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Casio intros 12-megapixel Exilim cam

updated 08:20 am EDT, Mon May 21, 2007

Casio Exilim Z1200

Casio today launched a new range-topping model for its Exilim Zoom series. As suggested by its name, the Exilim Z1200 is the company's sharpest compact camera with a new 12.1-megapixel sensor that captures up to 4000x3000 images with a 3X optical zoom lens. The same sensor also includes an auto-ISO Best Shot mode that can raise sensitivity for fast-moving subjects. The compact camera also comes with sensor-shift image stabilization to correct shaking and face detection to help create portraits.

The Z1250 also has a strong movie mode, according to Casio: its movie mode can record both in QuickTime's MOV format as well as the high-efficiency H.264 standard; this allows resolutions anywhere from 320x240 to a widescreen 848x480, including in ultra-high quality modes not often seen with other cameras.

Pricing and availability for the new Exilim hasn't yet been announced by the company. The Z1200 is targeted for a worldwide launch and should ship soon for North America as well as Europe and Japan.

by MacNN Staff




  1. dynsight

    Joined: Dec 1969


    not about MP

    when, when will these companies stop pushing the "useless" megapixel limit, and instead focus on better lenses for these point and click.

    People, it isn't about Megapixels. You are not going to be making posters of every shot.

    you could put 200 MP behind a cheap plastic or thin glass lens, and the end result is still a lousy photo.

    Sorry for the rant.

  1. frisby

    Joined: Dec 1969


    dynsight is right

    I have a 6 Megapixel Canon Rebel and it kicks the a** off my 8 megepixel built in lense camera.

    Basiaclly if the lense is built in, or should I say you can't change your lens, it will more than likley blow in comparison to a camera of less megapixel that can change lenses.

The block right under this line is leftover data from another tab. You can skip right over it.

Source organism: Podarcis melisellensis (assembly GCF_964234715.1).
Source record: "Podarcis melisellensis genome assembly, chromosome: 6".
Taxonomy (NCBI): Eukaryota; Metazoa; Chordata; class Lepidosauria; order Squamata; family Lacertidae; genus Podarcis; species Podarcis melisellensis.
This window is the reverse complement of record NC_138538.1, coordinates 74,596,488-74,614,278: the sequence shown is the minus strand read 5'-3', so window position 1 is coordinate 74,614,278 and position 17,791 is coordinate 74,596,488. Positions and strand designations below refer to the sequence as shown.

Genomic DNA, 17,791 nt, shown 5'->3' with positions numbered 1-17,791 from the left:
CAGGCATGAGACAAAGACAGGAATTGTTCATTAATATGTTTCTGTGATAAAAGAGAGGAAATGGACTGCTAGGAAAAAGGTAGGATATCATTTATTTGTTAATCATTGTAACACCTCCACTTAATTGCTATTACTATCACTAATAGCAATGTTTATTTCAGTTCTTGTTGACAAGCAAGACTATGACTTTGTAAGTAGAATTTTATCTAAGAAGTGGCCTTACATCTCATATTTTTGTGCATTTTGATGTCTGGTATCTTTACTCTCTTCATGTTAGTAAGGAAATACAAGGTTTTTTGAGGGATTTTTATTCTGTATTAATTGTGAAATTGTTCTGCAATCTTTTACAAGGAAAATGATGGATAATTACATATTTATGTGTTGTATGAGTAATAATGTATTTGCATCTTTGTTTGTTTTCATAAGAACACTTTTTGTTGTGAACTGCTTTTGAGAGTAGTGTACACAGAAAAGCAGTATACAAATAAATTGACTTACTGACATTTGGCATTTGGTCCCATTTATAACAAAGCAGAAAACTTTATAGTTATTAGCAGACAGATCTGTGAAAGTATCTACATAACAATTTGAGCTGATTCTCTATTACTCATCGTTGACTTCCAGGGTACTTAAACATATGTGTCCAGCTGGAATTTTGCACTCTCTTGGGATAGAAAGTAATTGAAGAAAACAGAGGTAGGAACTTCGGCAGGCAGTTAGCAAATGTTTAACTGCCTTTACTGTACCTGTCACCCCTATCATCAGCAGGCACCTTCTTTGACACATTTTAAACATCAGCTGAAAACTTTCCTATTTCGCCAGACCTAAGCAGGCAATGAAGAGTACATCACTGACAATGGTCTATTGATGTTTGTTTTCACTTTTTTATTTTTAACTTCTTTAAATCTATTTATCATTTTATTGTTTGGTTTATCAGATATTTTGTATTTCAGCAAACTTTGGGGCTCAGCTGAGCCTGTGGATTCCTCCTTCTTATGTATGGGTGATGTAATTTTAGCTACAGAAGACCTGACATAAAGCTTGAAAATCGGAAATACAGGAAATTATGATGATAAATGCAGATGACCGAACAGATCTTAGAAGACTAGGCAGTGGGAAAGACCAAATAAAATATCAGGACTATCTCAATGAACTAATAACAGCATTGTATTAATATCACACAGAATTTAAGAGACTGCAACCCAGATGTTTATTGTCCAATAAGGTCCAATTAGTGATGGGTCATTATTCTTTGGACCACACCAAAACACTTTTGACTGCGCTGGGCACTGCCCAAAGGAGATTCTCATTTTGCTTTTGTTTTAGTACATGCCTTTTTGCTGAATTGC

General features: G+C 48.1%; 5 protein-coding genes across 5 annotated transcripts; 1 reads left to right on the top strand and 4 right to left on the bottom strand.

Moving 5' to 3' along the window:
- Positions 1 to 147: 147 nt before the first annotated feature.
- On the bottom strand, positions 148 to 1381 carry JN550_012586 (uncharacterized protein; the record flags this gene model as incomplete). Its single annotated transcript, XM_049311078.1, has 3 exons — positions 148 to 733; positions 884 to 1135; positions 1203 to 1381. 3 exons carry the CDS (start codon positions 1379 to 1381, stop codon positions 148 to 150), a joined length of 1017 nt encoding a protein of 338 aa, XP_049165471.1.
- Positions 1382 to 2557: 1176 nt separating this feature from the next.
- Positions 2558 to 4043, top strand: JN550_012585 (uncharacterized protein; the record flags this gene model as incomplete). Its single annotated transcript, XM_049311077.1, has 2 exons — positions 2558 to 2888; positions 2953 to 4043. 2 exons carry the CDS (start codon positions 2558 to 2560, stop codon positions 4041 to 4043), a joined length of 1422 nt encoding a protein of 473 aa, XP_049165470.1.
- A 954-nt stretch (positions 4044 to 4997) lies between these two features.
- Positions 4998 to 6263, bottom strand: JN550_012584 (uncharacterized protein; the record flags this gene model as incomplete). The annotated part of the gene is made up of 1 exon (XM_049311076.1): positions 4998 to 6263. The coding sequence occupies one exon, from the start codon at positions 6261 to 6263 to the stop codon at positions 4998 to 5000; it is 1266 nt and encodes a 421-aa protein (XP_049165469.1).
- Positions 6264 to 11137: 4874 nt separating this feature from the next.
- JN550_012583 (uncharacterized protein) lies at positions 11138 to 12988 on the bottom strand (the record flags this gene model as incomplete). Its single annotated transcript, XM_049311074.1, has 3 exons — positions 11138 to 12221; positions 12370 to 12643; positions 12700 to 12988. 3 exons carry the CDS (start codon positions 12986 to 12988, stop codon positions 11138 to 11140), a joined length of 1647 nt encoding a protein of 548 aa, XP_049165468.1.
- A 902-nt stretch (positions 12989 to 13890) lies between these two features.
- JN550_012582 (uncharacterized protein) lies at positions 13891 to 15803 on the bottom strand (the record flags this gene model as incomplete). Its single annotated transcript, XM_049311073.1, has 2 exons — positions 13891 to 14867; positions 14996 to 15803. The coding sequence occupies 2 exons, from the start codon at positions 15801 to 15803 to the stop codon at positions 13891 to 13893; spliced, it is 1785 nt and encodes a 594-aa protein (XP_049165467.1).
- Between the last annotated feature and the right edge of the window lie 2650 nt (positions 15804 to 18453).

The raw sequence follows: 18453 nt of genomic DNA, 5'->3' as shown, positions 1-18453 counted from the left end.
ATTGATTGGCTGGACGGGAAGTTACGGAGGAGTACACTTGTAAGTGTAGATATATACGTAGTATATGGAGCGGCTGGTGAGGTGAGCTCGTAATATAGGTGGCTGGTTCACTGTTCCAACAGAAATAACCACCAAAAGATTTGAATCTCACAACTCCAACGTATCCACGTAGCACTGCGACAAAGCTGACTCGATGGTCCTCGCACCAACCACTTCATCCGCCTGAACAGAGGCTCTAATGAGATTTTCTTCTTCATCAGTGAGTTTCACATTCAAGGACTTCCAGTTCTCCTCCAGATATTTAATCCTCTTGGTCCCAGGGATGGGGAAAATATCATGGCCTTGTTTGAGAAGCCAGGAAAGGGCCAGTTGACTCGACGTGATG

12.1 sounds to me like a waste of harddrive/sd card space.

  1. PookJP

    Joined: Dec 1969



    Megapixels are the friends of marketing departments in the same way MHz were marketing people's darlings about 6 years ago.

  1. dynsight

    Joined: Dec 1969


    continue if the marketing departments tell people the features that they THINK they need, useful development and features go out the window.

    What a waste.

    Can you imagaine if they put as much effort in developing higher light transmission glass, built in polarizing filters, ...or just better quality small lenses.

    oh well, just dreaming.

  1. zac4mac

    Joined: Dec 1969


    Got Exilim?

    I have 2 digital cameras, 3 if you count my cell phone(I don't). One's an old Oly E-10 I got in 2001 for $2k new - 4MP, and a 2MP Exilim EX-S2 that I got in 2004 for 200 bucks. I use the Exilim a lot for snapshots and documentation at work and I am very happy with the quality. I will be looking at this new batch of Exilims closely.

  1. vasic

    Joined: Dec 1969


    You get what you pay for

    It is always the same story. If you pay $300 for 12 megapixels, you get exactly $300 worth of megapixels. On the other hand, $800 worth of 7 megapixels (for example, on Canon's EOS digital rebel or similar SLR), each of those pixels is worth its cents (or fractions thereof).

    At this point, sensor chips, in-camera software and lenses tend to make much bigger difference.

    Some tests suggest that an ordinary ISO 200 Fuji (or Kodak) negative film resolves images at the equivalent of about 22 megapixels. That means that we are probably about two years from that. Now, once the megapixels are there, we will still have one dramatically more serious problem to overcame in order to come close to the negative film, and that is the contrast. Negative has significantly greater range than digital sensors, and, unlike megapixels, there is no noticeable improvement in that area. Digital camera sensor has limited range of exposure; take a picture of a person with dark skin under the canopy of a thick tree, on a white sandy beach at noon and one of the two will be forever lost on digital; either the person would just be completely black, with no features whatsoever, or the sand would be completely white. Film will still record all details; all you'd need then would be to process it properly in the lab in order to bring all the detail out.

    Digital still has long way to go. Still, consumers don't mind.

    12 Megapixels are definitely better than 6, all else being equal. If nothing, it will drive down the prices of those high-end, high-quality 5-megapixel SLRs.

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